Interview: Szafnauer on the reinvention of Force India

Image by Dunbar/LAT

Interview: Szafnauer on the reinvention of Force India

Insights & Analysis

Interview: Szafnauer on the reinvention of Force India


If there were one team’s workforce you felt needed a break over the Christmas and New Year period more than any other, it would probably be those who are part of what is currently called Racing Point.

It still seems strange calling it by its holding name – Racing Point will be replaced by a new identity ahead of the 2019 season – but the old Force India team’s current title is a sign of just how significant the changes have been at Silverstone this year.

In the summer, along came administration. Out went Vijay Mallya and Bob Fernley, and in came Lawrence Stroll and his consortium. Officially, out went Force India, and in came Racing Point Force India in its place.

The stable hand at the top throughout all of the turmoil? Otmar Szafnauer.

From chief operating officer to team principal, Szafnauer was privy to plenty relating to the change in ownership. You’d think his workload would have tripled overnight, but having already been so hands-on in his previous role, he insists the change in title had a smaller impact than you’d imagine.

“I don’t think it’s a huge difference to what I was doing before,” Szafnauer tells RACER. “You know, maybe a little bit of an extra burden on my time, but not much. So, I’m just going to continue doing what I did before, making sure that we stay efficient, we focus on performance, and add performance where we can with the extra funding that we have.

“If we do those things, if we keep the level of efficiency with the extra funding, we will just add performance to the car. And we should be able to see that out on track.”

Szafnauer is looking to capitalize on the new investment in Force India (or Racing Point, or whatever it’s called) without undermining the team’s existing strengths. Image by Hone/LAT

One of the items on Szafnauer’s agenda towards the end of the season related to Haas protesting the legality of his cars as part of a wider complaint about prize money. Essentially, as a new entrant accepted by the FIA in August, Haas felt Racing Point Force India should be restricted by the same rules the American team was when it entered the sport in 2016, which means a delay before receiving a share of F1’s revenues.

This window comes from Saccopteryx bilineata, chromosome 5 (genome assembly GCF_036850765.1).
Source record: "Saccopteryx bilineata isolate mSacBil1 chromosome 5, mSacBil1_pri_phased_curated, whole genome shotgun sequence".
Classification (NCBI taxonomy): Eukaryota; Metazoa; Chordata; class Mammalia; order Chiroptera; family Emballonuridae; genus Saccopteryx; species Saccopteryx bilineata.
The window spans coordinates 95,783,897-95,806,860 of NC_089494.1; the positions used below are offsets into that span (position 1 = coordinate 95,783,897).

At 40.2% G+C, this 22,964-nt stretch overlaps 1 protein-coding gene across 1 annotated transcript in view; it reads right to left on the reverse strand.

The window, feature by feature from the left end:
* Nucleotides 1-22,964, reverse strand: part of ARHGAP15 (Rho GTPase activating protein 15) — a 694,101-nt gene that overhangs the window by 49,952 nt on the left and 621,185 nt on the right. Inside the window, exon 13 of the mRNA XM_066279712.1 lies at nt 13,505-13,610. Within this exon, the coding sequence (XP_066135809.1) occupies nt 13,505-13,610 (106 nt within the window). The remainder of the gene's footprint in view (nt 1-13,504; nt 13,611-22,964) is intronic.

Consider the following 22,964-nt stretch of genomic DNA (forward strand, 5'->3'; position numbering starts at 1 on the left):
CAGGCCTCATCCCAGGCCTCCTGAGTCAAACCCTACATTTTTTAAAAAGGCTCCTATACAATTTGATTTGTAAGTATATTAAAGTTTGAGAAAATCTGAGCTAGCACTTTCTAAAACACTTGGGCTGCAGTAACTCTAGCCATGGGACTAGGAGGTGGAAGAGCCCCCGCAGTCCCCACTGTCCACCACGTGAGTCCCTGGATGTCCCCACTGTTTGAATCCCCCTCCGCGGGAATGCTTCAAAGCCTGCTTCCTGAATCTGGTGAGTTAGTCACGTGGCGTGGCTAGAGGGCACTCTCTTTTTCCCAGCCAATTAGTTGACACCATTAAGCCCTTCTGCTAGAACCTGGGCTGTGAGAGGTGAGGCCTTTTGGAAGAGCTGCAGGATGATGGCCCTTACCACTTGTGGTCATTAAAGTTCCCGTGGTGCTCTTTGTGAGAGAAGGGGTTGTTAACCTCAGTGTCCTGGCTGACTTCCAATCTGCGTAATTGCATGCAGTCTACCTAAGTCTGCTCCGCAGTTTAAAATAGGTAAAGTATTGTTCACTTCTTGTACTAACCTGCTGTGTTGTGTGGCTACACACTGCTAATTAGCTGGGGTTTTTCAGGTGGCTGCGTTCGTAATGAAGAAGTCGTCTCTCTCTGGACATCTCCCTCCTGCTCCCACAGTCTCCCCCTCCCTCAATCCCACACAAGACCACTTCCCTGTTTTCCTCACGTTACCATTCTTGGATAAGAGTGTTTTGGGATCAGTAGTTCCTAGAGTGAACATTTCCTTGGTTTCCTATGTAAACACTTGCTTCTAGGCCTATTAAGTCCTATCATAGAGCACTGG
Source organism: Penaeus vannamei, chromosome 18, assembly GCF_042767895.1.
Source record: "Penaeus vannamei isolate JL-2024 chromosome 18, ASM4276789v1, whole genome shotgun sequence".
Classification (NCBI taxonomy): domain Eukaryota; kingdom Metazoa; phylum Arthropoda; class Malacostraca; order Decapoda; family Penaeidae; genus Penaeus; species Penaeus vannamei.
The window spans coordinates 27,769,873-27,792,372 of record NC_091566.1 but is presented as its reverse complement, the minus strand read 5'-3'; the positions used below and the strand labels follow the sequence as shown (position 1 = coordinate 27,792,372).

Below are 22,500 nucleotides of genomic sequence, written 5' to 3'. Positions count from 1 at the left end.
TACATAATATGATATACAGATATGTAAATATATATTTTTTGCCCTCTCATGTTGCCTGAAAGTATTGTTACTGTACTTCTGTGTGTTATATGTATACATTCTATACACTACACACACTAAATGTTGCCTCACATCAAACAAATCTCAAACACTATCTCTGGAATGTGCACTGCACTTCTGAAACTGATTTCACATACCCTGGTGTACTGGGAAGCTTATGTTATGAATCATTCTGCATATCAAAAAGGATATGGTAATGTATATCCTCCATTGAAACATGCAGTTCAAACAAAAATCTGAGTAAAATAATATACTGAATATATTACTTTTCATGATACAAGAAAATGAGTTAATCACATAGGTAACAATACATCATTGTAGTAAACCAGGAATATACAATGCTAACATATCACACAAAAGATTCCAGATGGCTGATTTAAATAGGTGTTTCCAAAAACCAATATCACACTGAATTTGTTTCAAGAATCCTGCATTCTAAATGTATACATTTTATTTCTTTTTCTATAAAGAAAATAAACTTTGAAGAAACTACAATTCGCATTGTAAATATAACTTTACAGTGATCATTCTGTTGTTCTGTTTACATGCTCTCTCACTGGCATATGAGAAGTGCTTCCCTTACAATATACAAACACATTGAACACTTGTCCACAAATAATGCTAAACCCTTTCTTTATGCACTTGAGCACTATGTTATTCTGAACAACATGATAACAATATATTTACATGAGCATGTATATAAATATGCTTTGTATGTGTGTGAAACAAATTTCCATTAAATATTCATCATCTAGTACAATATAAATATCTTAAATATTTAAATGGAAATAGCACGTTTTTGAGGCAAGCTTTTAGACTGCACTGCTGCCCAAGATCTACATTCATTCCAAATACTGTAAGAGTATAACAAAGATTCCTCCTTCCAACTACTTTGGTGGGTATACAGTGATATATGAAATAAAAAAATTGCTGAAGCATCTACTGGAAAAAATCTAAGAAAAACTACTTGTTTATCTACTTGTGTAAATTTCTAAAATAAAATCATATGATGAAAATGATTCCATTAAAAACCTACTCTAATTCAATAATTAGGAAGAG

Szafnauer admits it’s a situation he’s had to spend a lot of time on, but it has not hindered plans for the future.

“It has been a distraction like to me for example, but I think to the technical guys, not really,” he insists. “They just keep doing what they’re doing.

“We’ll see in the future, but so far we’ve been getting [the funds] … the money has been forthcoming.”

And money’s a hot topic when a team has been under financial pressure. Prior to administration, Force India gained a reputation for being one of the most efficient teams on the grid, conjuring an extremely competitive car from the budget it had available over the past three seasons.

While eyes are lighting up at the prospect of increased funds – Sergio Perez, for one, is openly admitting his excitement – Szafnauer says one of his biggest tasks will not be spending the extra money, but ensuring it doesn’t inadvertently have a detrimental impact on the team’s strengths.

“It’s very important we stay efficient, very critical that we don’t lose that,” he says. “And the other thing that’s really, really important is that we’re going to be making a lot of changes in areas that are more aesthetic and less performance.